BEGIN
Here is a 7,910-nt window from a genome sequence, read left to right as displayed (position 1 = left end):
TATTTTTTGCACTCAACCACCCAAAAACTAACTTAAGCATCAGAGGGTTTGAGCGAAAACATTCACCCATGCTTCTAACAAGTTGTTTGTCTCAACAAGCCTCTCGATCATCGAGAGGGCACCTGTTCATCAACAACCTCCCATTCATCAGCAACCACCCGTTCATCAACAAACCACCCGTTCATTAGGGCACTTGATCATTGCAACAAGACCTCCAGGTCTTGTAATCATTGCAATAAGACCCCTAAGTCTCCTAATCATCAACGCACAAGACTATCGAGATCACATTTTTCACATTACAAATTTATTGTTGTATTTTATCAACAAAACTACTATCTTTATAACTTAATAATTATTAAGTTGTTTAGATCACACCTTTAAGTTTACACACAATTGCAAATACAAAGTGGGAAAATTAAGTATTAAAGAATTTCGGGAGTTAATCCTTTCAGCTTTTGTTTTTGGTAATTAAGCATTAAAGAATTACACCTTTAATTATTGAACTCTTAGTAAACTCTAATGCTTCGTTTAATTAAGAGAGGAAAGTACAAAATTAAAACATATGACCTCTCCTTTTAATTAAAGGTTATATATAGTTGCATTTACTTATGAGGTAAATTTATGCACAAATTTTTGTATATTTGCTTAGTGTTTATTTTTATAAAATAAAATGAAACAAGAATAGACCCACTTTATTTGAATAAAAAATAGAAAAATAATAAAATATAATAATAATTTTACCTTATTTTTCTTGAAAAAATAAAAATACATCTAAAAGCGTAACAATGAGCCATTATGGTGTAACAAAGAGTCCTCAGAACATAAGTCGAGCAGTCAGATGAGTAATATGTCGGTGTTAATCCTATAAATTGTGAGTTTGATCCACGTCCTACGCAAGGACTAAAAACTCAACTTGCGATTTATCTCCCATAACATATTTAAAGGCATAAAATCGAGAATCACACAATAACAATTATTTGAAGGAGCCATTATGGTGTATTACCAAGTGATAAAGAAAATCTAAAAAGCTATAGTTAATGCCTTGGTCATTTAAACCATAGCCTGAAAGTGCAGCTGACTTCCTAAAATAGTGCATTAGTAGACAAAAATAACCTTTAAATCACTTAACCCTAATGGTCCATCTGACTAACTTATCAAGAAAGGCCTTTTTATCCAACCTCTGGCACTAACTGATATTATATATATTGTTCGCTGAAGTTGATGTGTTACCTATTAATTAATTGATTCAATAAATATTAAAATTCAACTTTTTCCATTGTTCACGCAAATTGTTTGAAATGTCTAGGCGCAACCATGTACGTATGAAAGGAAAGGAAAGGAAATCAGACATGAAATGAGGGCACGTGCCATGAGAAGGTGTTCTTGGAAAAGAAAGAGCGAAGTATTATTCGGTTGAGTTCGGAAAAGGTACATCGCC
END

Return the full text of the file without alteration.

Here is a 7,910-nt window from a genome sequence, read left to right as displayed (position 1 = left end):
TATTTTTTGCACTCAACCACCCAAAAACTAACTTAAGCATCAGAGGGTTTGAGCGAAAACATTCACCCATGCTTCTAACAAGTTGTTTGTCTCAACAAGCCTCTCGATCATCGAGAGGGCACCTGTTCATCAACAACCTCCCATTCATCAGCAACCACCCGTTCATCAACAAACCACCCGTTCATTAGGGCACTTGATCATTGCAACAAGACCTCCAGGTCTTGTAATCATTGCAATAAGACCCCTAAGTCTCCTAATCATCAACGCACAAGACTATCGAGATCACATTTTTCACATTACAAATTTATTGTTGTATTTTATCAACAAAACTACTATCTTTATAACTTAATAATTATTAAGTTGTTTAGATCACACCTTTAAGTTTACACACAATTGCAAATACAAAGTGGGAAAATTAAGTATTAAAGAATTTCGGGAGTTAATCCTTTCAGCTTTTGTTTTTGGTAATTAAGCATTAAAGAATTACACCTTTAATTATTGAACTCTTAGTAAACTCTAATGCTTCGTTTAATTAAGAGAGGAAAGTACAAAATTAAAACATATGACCTCTCCTTTTAATTAAAGGTTATATATAGTTGCATTTACTTATGAGGTAAATTTATGCACAAATTTTTGTATATTTGCTTAGTGTTTATTTTTATAAAATAAAATGAAACAAGAATAGACCCACTTTATTTGAATAAAAAATAGAAAAATAATAAAATATAATAATAATTTTACCTTATTTTTCTTGAAAAAATAAAAATACATCTAAAAGCGTAACAATGAGCCATTATGGTGTAACAAAGAGTCCTCAGAACATAAGTCGAGCAGTCAGATGAGTAATATGTCGGTGTTAATCCTATAAATTGTGAGTTTGATCCACGTCCTACGCAAGGACTAAAAACTCAACTTGCGATTTATCTCCCATAACATATTTAAAGGCATAAAATCGAGAATCACACAATAACAATTATTTGAAGGAGCCATTATGGTGTATTACCAAGTGATAAAGAAAATCTAAAAAGCTATAGTTAATGCCTTGGTCATTTAAACCATAGCCTGAAAGTGCAGCTGACTTCCTAAAATAGTGCATTAGTAGACAAAAATAACCTTTAAATCACTTAACCCTAATGGTCCATCTGACTAACTTATCAAGAAAGGCCTTTTTATCCAACCTCTGGCACTAACTGATATTATATATATTGTTCGCTGAAGTTGATGTGTTACCTATTAATTAATTGATTCAATAAATATTAAAATTCAACTTTTTCCATTGTTCACGCAAATTGTTTGAAATGTCTAGGCGCAACCATGTACGTATGAAAGGAAAGGAAAGGAAATCAGACATGAAATGAGGGCACGTGCCATGAGAAGGTGTTCTTGGAAAAGAAAGAGCGAAGTATTATTCGGTTGAGTTCGGAAAAGGTACATCGCC